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"Boogie Woogie" doesn't know if it's here to satirize or indict the modern art scene, but it certainly loves to remain in the sinister gray area it creates. A comedic look at the whirlwind nature of the art world, the film is only sporadically humorous, faring better as a perceptive jab at the egos, libidos, and nitwit audacity of a subculture that's founded in handcrafted miracles, yet prides itself on excesses of status and power.
In London, the war of art is waged on a daily basis, with gallery owners (including Danny Huston), underlings (Heather Graham), collectors (Gillian Anderson and Stellan Skarsgard), artists (Jamie Winstone), schemers (Simon McBurney), wannabes (Alan Cummings), and observers (Amanda Seyfred) out to make a name for themselves within a frighteningly competitive, self-absorbed business. On the table is a famous painting, Mondrian's "Boogie-Woogie," owned by a cantankerous man (Christopher Lee) with little interest in selling, while his wife (Joanna Lumley) watches helplessly as the lucrative offers begin to pile up.
A hurried ensemble piece seizing fragments of characterization over a unified plot, "Boogie Woogie" retains a breezy, casual feel from director Duncan Ward, working from a screenplay by Danny Moynihan, who adapts from his own novel. This is a tale of pure amorality, unleashing a community of corrupt individuals inside an art world that rewards betrayal, profiting from agony. The satiric atmosphere of "Boogie Woogie" is pungent, but the digs are earned, with the narrative taking a plunge in these icy, shark-infested waters to survey the backstabbing soullessness that helps to keep the movement scurrying along.
Moynihan's script is broad, but surprisingly blunt when it comes to surveying the sexual and financial games played by the individuals involved, who are driven purely by self-interest. It's a toxic pool of personalities, but the lashes are vivid at times, especially in the behavior of Art Spindle (Huston), a manic gallery owner fiercely protective of his success, to a point of a paranoia and inappropriate gamesmanship. Skarsgard also registers strongly as Bob, a collector with a weakness for one-upmanship and perfect breasts. Ward fills out the list of offenses with a wide range of characters gleefully screwing over anything in their way, but Art and Bob create the most convincing portrait of competition -- a cheerful, vigilant pair of unapologetic predators.
The cast is uniformly strong despite feeling around a few incomplete areas of storytelling. I especially enjoyed Anderson as Bob's flighty spouse, finding her sense of good judgment impaired while in the presence of a young artist on the rise. Heather Graham also locates some satisfying shades to Beth, an employee of Art who's looking to step out as her own gallery owner, sleeping her way around the scene to collect the pieces she needs to succeed.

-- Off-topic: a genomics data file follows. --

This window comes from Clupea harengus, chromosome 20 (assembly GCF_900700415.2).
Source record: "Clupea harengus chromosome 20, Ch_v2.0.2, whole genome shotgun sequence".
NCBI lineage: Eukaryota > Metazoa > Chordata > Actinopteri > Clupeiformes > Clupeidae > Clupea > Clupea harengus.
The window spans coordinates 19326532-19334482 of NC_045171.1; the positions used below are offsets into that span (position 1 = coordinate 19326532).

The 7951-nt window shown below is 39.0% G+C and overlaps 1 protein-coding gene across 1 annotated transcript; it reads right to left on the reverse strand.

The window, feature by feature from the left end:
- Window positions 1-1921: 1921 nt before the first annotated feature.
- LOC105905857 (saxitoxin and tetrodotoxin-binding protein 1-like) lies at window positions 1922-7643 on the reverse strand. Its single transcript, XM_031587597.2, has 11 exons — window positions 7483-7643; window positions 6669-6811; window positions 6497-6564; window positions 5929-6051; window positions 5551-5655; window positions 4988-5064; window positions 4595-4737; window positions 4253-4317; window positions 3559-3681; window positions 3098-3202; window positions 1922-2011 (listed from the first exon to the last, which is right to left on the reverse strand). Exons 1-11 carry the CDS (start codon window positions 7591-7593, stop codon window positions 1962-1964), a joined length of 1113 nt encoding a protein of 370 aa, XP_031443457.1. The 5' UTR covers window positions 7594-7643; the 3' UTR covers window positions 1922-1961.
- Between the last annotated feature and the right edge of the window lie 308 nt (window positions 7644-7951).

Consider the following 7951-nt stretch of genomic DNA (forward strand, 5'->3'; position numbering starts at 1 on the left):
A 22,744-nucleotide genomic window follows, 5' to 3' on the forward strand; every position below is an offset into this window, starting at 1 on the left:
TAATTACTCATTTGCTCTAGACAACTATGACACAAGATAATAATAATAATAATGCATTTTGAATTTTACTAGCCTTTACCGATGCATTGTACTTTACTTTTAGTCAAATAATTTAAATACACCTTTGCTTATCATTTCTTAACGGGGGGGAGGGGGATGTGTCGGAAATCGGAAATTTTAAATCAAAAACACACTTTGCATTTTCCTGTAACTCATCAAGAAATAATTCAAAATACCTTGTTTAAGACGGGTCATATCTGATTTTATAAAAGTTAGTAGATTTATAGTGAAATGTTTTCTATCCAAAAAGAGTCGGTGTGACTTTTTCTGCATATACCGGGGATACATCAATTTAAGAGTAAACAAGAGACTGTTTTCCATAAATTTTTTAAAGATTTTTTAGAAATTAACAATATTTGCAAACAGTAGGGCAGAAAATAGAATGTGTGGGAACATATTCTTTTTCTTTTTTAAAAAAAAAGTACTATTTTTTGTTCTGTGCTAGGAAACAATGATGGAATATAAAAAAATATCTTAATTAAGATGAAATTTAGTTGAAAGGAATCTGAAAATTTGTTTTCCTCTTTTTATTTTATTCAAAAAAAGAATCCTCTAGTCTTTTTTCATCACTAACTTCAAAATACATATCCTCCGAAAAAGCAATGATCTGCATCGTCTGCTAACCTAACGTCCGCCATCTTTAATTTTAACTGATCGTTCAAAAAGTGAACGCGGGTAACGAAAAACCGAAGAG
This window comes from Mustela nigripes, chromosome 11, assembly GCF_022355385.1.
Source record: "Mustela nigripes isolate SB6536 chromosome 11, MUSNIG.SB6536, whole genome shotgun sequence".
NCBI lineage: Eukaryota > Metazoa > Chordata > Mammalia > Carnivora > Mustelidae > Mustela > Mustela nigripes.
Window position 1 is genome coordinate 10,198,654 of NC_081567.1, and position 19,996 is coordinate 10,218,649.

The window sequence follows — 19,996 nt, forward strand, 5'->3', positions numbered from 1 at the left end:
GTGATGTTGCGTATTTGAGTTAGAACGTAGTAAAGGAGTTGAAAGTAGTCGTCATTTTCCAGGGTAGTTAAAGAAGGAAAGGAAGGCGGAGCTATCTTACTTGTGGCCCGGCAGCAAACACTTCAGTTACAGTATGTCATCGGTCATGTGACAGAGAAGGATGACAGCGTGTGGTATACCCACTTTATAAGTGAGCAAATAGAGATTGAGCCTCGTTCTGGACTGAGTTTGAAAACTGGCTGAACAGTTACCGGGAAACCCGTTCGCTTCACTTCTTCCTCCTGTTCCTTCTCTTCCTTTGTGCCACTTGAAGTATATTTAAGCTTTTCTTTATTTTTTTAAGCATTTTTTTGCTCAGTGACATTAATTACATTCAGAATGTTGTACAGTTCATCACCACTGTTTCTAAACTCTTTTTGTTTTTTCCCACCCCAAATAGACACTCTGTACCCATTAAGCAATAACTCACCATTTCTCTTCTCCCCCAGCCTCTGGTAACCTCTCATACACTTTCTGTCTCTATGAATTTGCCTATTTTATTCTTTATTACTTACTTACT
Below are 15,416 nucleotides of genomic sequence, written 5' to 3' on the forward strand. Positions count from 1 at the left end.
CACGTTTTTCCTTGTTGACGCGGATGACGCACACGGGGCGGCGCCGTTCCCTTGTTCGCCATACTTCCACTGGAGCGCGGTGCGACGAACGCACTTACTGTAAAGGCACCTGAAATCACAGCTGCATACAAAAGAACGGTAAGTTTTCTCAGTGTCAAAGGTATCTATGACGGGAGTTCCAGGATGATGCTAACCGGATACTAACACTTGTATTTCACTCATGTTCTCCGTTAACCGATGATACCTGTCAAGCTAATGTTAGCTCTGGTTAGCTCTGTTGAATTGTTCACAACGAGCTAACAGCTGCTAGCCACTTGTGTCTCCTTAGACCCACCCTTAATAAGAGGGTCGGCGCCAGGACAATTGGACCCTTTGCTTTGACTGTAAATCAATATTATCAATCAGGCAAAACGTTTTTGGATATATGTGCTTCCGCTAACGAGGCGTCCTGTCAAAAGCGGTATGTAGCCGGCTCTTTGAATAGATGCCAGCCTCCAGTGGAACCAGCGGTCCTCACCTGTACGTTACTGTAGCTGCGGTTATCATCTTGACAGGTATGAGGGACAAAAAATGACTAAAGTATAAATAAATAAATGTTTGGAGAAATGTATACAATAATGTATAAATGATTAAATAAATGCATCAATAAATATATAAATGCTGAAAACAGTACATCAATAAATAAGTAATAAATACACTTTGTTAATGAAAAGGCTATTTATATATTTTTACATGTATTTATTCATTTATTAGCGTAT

Dealing with stark white gallery and dimly lit nightclub locations, the AVC encoded (1.85:1 aspect ratio) presentation has much to offer the viewer. It's an appealing viewing experience, with a nice push of colors emerging from the art on display, along with the rather extravagant costume design. Detail is excellent throughout, allowing a chance to digest the full scope of acting from the ensemble, along with a few moments getting up close and personal with the art. Skintones are healthy and expressive, while shadow detail is consistent.
The 5.1 DTS-HD sound mix is primarily concerned with dialogue exchanges, with a horde of voices competing for screentime. The separation is strong, keeping the dramatic intent intact, with a comfortable layering of conversation during group sequences. Scoring is minimal, but useful, along with a few soundtrack cuts that provide some sense of dimension. Atmospherics are intriguing, especially inside art installations, where bits of sound effects contribute to the overall sonic mood. A 2.0 track is also available.
English SDH and Spanish subtitles are offered.
A Theatrical Trailer and T.V. Spot are included.
Trying to fold a few too many corners in just 85 minutes, "Boogie Woogie" doesn't retain the depth necessary to launch something awesomely penetrating. It's more of a paper cut, but one that's sufficiently nasty in a minor key, landing a few body blows where it matters the most, while successfully detailing the betrayal and schmoozing it takes to get to the top. Talent is always secondary.